I started reading Tina Brown’s The Palace Papers last night. I started with the Kate Middleton sections because I didn’t want to spend the whole evening reading about Camilla and Charles (I get the horsey gist). It’s still early, but I can absolutely, 100% tell already that Brown has sources deep within Camp Middleton. Even the way Carole Middleton is referenced early on, the way Brown talks around Carole stage-managing her daughter’s relationship, it’s pretty clear that Brown is choosing to ignore certain things in an effort to highlight Kate’s long-slog marathon to catch a prince. I will give Brown some begrudging credit, in that she makes it perfectly clear that “landing William” was a joint project between mother and daughter, it was what they both wanted, and Kate clearly needed her mummy’s help the entire time.
All of that careful planning, all of those years of careful stage-managing and cosplaying Diana… and it all got blown away as soon as Meghan came around. Meghan made Kate look old-fashioned, fussy and boring. That could be seen immediately with their style comparisons, and how smoothly Kate began copykeening Meghan. This too was a joint effort made by Carole and Kate.
In the book The Palace Papers, which was released on April 26, author Tina Brown talks about the “long and hard” work Kate Middleton apparently did to become a “style icon” and how bothered she was when the media began to criticize her wardrobe as soon as her now sister-in-law Meghan Markle‘s fashion got its own spotlight. Brown says the epic outfits the 40-year-old Duchess of Cambridge, who married Prince William in 2011, became known for were “tastefully inexpensive” and signaled “solidarity with working women,” but when outlets, including The Sun, suddenly said she went “from fab to drab,” it was hard for her to not feel “demoralized.”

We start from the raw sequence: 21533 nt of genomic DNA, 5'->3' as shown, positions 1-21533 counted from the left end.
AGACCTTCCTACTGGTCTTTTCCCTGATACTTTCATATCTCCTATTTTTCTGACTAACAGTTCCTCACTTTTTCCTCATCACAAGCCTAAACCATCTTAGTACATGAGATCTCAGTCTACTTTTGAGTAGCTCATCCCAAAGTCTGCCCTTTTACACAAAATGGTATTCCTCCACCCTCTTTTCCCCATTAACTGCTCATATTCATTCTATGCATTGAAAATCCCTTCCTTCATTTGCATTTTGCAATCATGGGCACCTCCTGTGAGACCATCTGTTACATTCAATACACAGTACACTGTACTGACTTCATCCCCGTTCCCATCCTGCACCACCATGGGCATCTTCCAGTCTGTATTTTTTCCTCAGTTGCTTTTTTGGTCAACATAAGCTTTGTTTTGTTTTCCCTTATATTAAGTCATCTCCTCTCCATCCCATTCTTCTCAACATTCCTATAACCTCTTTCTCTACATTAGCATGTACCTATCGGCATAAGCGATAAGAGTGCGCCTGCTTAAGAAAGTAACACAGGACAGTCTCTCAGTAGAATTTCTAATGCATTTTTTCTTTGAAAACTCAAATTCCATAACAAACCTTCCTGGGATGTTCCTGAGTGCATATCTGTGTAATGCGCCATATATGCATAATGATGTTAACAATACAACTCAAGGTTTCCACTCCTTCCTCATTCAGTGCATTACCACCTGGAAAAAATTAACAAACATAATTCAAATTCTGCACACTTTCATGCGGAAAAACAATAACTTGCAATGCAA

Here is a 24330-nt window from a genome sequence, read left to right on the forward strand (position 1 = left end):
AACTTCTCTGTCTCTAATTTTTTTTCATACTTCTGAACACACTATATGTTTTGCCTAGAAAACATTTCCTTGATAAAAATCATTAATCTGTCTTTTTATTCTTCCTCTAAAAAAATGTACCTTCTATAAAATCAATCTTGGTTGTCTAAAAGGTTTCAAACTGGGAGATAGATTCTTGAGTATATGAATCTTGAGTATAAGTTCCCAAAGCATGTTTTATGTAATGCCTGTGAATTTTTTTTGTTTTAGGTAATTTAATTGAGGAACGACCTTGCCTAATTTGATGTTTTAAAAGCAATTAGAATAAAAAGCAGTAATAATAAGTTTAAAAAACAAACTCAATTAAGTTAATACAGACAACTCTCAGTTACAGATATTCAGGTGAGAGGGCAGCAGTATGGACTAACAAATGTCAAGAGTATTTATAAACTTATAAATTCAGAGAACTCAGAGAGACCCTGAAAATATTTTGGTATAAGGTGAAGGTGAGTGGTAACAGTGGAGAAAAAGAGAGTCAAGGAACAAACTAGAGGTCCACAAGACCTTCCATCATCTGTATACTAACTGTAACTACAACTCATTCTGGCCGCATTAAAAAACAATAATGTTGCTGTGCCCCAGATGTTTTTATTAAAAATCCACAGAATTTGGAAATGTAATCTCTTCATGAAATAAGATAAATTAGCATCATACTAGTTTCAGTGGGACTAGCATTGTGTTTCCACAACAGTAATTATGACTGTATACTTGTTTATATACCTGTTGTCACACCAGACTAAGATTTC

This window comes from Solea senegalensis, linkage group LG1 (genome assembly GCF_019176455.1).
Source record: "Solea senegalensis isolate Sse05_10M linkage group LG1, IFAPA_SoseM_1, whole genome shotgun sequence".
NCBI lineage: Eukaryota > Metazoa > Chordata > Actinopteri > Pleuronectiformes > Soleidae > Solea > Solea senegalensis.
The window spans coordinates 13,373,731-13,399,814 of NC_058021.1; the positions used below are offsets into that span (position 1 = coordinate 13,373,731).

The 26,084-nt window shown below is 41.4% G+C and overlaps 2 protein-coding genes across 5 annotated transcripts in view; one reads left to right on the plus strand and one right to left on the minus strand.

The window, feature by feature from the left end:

“Tell me any woman who wouldn’t feel demoralized opening a newspaper—even if it’s The Sun—to read a headline such as ‘Kate Middleton Has Gone from Fab to Drab in the Royal Style Stakes.’ The phone lines from Anmer to Coach Carole at Bucklebury must have been burning up,” Brown wrote in a section of her book.
“Kate had worked long and hard for her status as style icon, despite the inhibitions imposed by Palace killjoys,” Brown continued to write. “She had ascended alongside the millennial rejection of elitist haute couture and spent the best part of a decade wearing a tastefully inexpensive wardrobe, subsuming her personal views and signaling solidarity with working women. It took her five years after her marriage to pose for an unusually sedate cover of British Vogue wearing the kind of conservative brown suede Burberry coat and large vintage hat seen in the crowds of the Cheltenham Horse Show. She put on pantyhose both literally and figuratively, smiling gamely and uncomplainingly for the press.”
Brown then compared Kate’s carefully crafted fashion with that of Meghan’s, who as an actress, came from a background of all kinds of various wardrobe styles, including sexy and laid back looks. She mentioned her 2017 Vanity Fair cover shoot specifically, when the soon-to-be Duchess of Sussex at the time, was being spotlighted for her private relationship with Prince Harry, just two months before they announced their engagement.
“Inside pages of Meghan’s Vanity Fair cover story showed her not only without pantyhose, but barefoot in a strapless tulle Carolina Herrera bustier gown,” Brown wrote. “It was the same story for the daytime engagement shot.”
[From Hollywood Life]
I actually remember soon after Meghan moved to the UK, there were photos of Carole racing over to Kensington Palace for a big planning session with Kate. I believe that was about a lot more than style, actually. As for Tina Brown’s summary of Kate’s pre-Meghan style… not so much. I mean, Kate did wear a lot of High Street stuff, but she also wore tons of ridiculous McQueen coatdresses and Victorian-style Catherine Walker stuff, most of which was “bespoke” at exorbitant cost. Even Kate’s High Street stuff was pretty bad – those were the Button Years, the Doily Years, the Marilyn Moment Years, the Dressing Like Her Mother Years. And so after all that careful planning, Kate just decided to f–king cosplay Meghan constantly.
Photos courtesy of Avalon Red, Instar and Backgrid.
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